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Topping the big local stories this week, state authorities are still trying to assess the magnitude and the impact of the mishandling of tens of thousands of drug samples at a state crime lab in Boston.
Meanwhile, after 27 months of negotiations, the teachers union and the city have finally reached an agreement on a new contract.
And in the race for the U.S. Senate, Elizabeth Warren tries out a softer image, but is the first to go negative on the airwaves.
Mishandled Cases At Drug Testing Lab
Linda Han, the director of the drug testing lab suspected of mishandling thousands of cases, has resigned. A senior chemist, Julie Nassif, was fired. All this in the wake of revelations that another chemist — Annie Dookhan — routinely mishandled evidence testing in more than 30,000 criminal cases.
One of the thousands of cases at stake is that of David Danielli, who pleaded guilty to possession with intent to distribute oxycodone pills. But it was Annie Dookin who tested those drugs, so now Danielli's attorney has requested that Danielli be allowed to withdraw his guilty plea and be released from prison.
On Wednesday, the state's 11 district attorneys met with Governor Patrick. Among the suggestions was a "boiler room" be created to review the cases that might be involved. Michael O'Keefe, district attorney for the Cape and Islands, explained the goal of the meeting:
Our concern is the defendants who potentially did not receive a fair trial because of what may be tainted evidence from this laboratory. That's what we're focusing on at the moment so that we can clean up a mess that's not of our making.
Radio Boston spoke to Ed Ryan, a defense attorney and the former president of the Massachusetts Bar Association. Ryan said the problem is that law enforcement has too much involvement with these state labs:
There should be a single state agency that is independent, not beholden to the police, not operating at their direction, that should be an independent, neutral body of scientists operating under rigid protocols with some checks and balances. We don't have that here in the Commonwealth, and I am very concerned it's the cat watching the chicken coop.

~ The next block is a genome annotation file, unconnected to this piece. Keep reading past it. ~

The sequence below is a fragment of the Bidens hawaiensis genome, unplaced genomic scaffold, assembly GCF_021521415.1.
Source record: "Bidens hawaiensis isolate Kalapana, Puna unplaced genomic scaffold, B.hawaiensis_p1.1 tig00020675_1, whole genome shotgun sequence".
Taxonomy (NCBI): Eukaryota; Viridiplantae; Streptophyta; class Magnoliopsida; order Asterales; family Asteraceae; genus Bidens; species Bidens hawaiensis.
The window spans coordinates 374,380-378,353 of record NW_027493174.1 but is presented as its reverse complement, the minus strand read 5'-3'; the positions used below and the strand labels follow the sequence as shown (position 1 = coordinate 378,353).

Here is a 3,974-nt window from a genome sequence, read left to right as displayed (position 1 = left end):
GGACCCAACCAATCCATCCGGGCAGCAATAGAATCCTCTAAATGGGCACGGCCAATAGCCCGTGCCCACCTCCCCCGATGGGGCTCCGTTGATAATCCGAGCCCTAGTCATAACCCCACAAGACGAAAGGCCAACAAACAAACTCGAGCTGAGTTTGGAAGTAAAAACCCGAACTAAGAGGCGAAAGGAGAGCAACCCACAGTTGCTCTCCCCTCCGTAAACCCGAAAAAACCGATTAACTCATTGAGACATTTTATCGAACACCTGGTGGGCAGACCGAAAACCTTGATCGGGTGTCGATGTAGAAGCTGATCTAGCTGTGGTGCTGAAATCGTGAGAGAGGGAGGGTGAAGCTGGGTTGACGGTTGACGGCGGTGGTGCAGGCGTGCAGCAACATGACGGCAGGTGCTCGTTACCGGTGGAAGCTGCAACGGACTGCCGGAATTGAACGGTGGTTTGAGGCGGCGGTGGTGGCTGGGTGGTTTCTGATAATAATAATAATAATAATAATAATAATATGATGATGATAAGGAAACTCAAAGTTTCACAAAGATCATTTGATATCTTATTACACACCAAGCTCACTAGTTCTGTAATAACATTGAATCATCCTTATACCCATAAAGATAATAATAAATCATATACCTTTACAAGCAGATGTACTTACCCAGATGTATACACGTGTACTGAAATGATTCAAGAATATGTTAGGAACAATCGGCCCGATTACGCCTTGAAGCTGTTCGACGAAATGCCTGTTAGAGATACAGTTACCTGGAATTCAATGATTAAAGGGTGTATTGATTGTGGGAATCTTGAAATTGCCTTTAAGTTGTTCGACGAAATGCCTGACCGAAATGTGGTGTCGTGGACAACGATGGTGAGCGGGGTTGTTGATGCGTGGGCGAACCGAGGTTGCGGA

Meanwhile, one of the interesting challenges that remains: the huge backlog of criminal case samples that would have been tested in the lab in Boston.
Tentative Agreement Between City And Teachers Union
After more than two years of contentious contract negotiations, the Boston Teachers Union and the city reached a tentative agreement. Carol Johnson, superintendent of Boston Public Schools, said on Wednesday:
What this contract will achieve is a fundamental shift in the way our schools operate and meet the needs of all children.
The deal includes a three percent pay raise and changes in the way teachers are hired and evaluated. Furthermore, the importance of teacher seniority, one of the big sticking points, is diminished. In the past, teacher seniority drove the hiring process; now, principals will have a lot more flexibility.
The new contract also prevents teachers who get poor evaluations from getting automatic pay raises. Richard Stutman, president of the Boston Teachers Union, commented:
We agreed on a proposal of performance evaluation that both of us could live with and both of us could work with in order to provide the best educational delivery of service to our members. So you could call that a concession or you could call that an agreement.
The city did concede on its push to lengthen the school day by two hours across the city. Instead, the city will rely on existing language to add time at a smaller number of schools.
The tentative deal will need approval by union members and the Boston City Council.
Attacks Heat Up Mass. Senate Race
A number of Democratic activists and critics had said Democrat Elizabeth Warren, who hopes to unseat Republican Scott Brown, comes across as too strong, too much of an advocate in a way that was alienating voters.
This week, her campaign released new TV ads, representing a shift from her earlier ads and showing what might be called a softer side. You don't hear her; you see her talking to voters, patting a worker on the arm, kneeling down and listening to a child:
WBUR's own political analyst, Dan Payne, argued that Warren needed to make a change in her advertising because he said women told him that they didn't like the way Warren was coming across:
I want her to just sound like a human being, not read the script that makes her sound like some angry, hectoring school marm. But I hate to say it, about politics, but we live in a celebrity-based society, so a candidate for high office is considered a celebrity as well as a political figure. And so you’re judged as a celebrity is judged: by the way you present yourself.
Payne says she needs to rework her self-presentation — lose the granny glasses, the blazer, the bossy image.
Meanwhile, the ad wars have gone negative. Warren's newest ad is filmed at a boxing gym in Lowell, featuring real people calling her "a real fighter" and saying Scott Brown "sides with the big money guys":
So that prompted this new ad from Brown, released Friday:
This segment aired on September 14, 2012.
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